We at the Dankles have been longtime followers of the “polytemponic melodo-crunkyedy bass” music that Sugarpill has been known to produce, and it was for this reason that we decided to connect with this pioneer and learn some more information about his background in the galactic music scene. However, what makes this interview even more special is that it comes along with the full release of his newest 7-track album Space Foray! It can be found below and is available for purchase and download, or your general free listening! So, tune into some interstellar beats and let’s delve into the mind of the man called Sugarpill!

Buy Space Foray on Beatport here!

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The Dankles: To start this off properly, we should get the basics out of the way for those who might be less familiar with you; What’s your name, current location, and how did you get yourself involved with the EDM scene?

Sugarpill: Evan, LA/my bathroom/my studio/my porch, and I think I blame curiosity, nerdyness, loving music, loving experimentation, and just plain chaos.

TD: Who or what were some of your early musical influences as a producer?

SP: I’m really proud of the fact that my parents played king crimson through headphones on my mom’s stomach when I was in the womb. I stumbled on squarepusher’s don’t go plastic when I was about 18, that track really changed my entire perspective on electronic music. Prior to that I really care for any electronic music that wasn’t hip-hop. I played in a lot of bands growing up and I always just really liked making up my own songs. I didn’t have the patience or desire to spend hours learning how to play other people’s music, when I could just make stuff up on my own that resonated inside me.

TD: Through following on Soundcloud we have seen a lot of variety in your production, whether it be in future bass, dubstep, hip-hop, or your notoriously labeled ( . Y . ) bass; do you look to focus on a specific genre of tunes or just feel it out as you go along?

SP: I’m really not into genres. I like to hear variation in all the elements of music. I feel like the fact that genres play such a strong role in EDM just ends up stifling creativity because the importance that people place on their genre seems to just make it really hard to color outside the lines.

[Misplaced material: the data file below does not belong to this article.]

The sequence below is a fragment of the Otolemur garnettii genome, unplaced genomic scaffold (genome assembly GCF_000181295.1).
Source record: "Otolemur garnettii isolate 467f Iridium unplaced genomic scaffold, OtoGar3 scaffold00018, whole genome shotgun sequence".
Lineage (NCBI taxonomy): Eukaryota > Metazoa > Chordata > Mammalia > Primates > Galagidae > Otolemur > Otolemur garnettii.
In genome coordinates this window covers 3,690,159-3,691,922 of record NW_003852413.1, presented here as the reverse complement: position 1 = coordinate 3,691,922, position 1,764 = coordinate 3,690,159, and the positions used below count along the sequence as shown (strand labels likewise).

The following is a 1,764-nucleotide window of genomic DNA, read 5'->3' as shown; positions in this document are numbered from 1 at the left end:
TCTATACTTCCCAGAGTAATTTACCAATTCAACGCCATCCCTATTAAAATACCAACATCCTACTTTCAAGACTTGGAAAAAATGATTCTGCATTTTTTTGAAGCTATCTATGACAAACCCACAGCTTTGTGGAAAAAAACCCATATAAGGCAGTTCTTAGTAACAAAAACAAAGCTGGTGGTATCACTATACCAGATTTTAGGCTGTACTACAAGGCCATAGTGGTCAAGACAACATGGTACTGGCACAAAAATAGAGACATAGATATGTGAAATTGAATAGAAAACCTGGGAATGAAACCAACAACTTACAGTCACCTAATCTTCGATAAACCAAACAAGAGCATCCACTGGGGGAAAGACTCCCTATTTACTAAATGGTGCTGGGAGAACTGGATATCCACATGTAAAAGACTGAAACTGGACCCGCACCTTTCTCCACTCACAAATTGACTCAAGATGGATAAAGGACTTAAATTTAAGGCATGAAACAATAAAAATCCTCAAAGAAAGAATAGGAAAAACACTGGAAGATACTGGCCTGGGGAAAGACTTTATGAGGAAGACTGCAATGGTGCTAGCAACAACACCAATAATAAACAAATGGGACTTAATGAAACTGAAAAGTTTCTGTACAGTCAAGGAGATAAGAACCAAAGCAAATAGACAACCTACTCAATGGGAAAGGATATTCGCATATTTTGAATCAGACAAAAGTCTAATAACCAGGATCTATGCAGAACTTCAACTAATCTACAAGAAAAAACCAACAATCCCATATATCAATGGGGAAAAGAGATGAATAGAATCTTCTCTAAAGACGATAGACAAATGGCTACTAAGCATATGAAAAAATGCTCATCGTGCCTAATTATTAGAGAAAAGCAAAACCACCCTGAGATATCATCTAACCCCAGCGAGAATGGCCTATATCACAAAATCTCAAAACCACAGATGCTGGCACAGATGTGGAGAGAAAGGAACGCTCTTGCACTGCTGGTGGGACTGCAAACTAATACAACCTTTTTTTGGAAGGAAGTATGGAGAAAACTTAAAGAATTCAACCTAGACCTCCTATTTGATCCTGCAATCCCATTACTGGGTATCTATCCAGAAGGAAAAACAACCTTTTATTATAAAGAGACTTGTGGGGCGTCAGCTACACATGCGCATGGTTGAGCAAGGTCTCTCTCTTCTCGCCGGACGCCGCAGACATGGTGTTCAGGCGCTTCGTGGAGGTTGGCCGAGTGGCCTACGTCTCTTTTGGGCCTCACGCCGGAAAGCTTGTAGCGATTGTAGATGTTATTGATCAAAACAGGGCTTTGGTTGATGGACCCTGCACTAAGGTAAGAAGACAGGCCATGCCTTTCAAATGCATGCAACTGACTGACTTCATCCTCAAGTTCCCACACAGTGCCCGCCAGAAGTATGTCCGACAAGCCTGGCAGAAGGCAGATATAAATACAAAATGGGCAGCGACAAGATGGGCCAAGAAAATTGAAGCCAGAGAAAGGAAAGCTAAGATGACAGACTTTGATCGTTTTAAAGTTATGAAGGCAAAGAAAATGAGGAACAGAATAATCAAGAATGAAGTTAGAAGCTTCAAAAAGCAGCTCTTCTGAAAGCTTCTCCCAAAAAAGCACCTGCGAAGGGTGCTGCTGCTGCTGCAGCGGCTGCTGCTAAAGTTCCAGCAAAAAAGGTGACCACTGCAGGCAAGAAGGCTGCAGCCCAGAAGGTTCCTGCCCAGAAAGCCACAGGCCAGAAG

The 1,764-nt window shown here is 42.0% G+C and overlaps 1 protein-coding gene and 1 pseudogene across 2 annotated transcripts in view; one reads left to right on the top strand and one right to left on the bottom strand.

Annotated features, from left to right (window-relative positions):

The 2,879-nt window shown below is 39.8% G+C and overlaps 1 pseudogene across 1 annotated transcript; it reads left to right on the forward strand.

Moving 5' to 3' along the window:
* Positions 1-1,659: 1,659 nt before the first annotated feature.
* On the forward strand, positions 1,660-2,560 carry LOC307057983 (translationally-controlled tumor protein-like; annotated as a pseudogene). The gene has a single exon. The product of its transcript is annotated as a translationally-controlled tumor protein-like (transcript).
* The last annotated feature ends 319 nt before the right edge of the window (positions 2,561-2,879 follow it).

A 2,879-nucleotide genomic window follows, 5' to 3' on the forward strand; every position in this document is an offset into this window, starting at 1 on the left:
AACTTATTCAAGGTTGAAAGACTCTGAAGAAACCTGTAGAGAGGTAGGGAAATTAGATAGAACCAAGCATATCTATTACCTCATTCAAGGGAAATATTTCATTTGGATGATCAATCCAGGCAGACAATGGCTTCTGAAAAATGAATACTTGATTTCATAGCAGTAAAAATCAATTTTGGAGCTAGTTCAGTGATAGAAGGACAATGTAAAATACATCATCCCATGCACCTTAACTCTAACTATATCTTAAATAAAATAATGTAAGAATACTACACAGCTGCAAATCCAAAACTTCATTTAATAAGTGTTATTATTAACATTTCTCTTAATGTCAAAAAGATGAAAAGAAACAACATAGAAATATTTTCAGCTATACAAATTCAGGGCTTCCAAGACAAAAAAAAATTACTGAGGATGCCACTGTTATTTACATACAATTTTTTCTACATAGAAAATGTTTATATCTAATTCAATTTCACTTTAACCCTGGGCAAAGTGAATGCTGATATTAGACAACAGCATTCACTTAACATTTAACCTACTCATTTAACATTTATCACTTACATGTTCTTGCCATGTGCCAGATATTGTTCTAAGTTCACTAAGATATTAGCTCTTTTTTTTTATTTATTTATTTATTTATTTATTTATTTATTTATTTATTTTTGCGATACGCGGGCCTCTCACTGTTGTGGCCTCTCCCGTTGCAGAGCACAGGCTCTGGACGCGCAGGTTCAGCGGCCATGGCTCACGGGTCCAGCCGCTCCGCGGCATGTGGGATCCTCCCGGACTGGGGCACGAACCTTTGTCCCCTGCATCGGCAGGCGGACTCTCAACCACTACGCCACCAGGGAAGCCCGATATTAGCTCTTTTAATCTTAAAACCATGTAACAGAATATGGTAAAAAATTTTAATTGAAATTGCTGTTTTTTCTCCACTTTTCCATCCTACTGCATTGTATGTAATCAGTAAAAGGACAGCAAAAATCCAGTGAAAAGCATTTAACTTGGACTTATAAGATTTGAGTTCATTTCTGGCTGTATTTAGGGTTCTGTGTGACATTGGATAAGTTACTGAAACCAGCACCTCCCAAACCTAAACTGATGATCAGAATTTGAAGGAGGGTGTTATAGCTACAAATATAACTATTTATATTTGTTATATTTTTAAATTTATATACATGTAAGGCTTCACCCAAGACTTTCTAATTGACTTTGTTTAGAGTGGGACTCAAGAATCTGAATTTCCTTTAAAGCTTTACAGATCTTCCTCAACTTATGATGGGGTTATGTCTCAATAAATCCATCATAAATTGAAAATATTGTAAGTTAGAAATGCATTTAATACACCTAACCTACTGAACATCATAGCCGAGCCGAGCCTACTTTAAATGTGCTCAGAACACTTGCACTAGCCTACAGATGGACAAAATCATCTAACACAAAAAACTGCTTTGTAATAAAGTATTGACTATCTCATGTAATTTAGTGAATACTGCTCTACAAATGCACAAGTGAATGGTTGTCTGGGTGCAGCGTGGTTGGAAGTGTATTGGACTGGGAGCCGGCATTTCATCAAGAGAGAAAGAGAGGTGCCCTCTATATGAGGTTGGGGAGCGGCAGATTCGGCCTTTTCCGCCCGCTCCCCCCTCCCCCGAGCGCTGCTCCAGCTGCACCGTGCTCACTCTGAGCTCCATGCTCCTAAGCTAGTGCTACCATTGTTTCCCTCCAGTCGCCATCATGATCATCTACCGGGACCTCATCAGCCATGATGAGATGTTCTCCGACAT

I understand that people have to generalize things so they can talk about something to their friends and that’s totally cool. What bums me out is when I hear people restricting their creativity for the sake of fitting in to someone else’s watered-down generalization of a sound.

TD: Now, what would you say separates you from the rest of the game when it comes to your sound as a producer?

SP: Polytemponic-Melodocrunky-GlitchyBass

TD: What kind of software and equipment do you use to produce your music?

SP: I produce in ableton, with a midi controller when I’m at home in the studio. I use a lot of different software synths and effects. I like to try new software as much as possible and just turn the knobs until something new and cool comes out of it. A lot of my songs come out of some experimentation on a new synth or something that I just end up building around. I’ve found that if I don’t experiment to get a jump of point for a song, I can get bored and distracted pretty quickly.

TD: Stemming from the last question, how does this differ from your set up when you’re performing? What kind of software and equipment do you use to when you’re djing live?

SP: I use ableton in my live set as well. I have a couple of toys/tools I use to manipulate parts of my songs and mesh things together. I end up changing up my setup pretty often cause I break stuff a lot. But right now I’m using an ipad running a custom template I made in Lemur app and a midifighter 3D. My setup is pretty straightforward, I have the backbones of my songs and variation parts and melody and acapella separated for each of my songs. Once I get going I’m playing the separate parts together to remake the song, sometimes over another song and sometimes just to be able to improvise on one of the parts while the other plays straight. That way I get a kind of mashy medley of my songs instead of just a DJ mix of full songs put together end to end.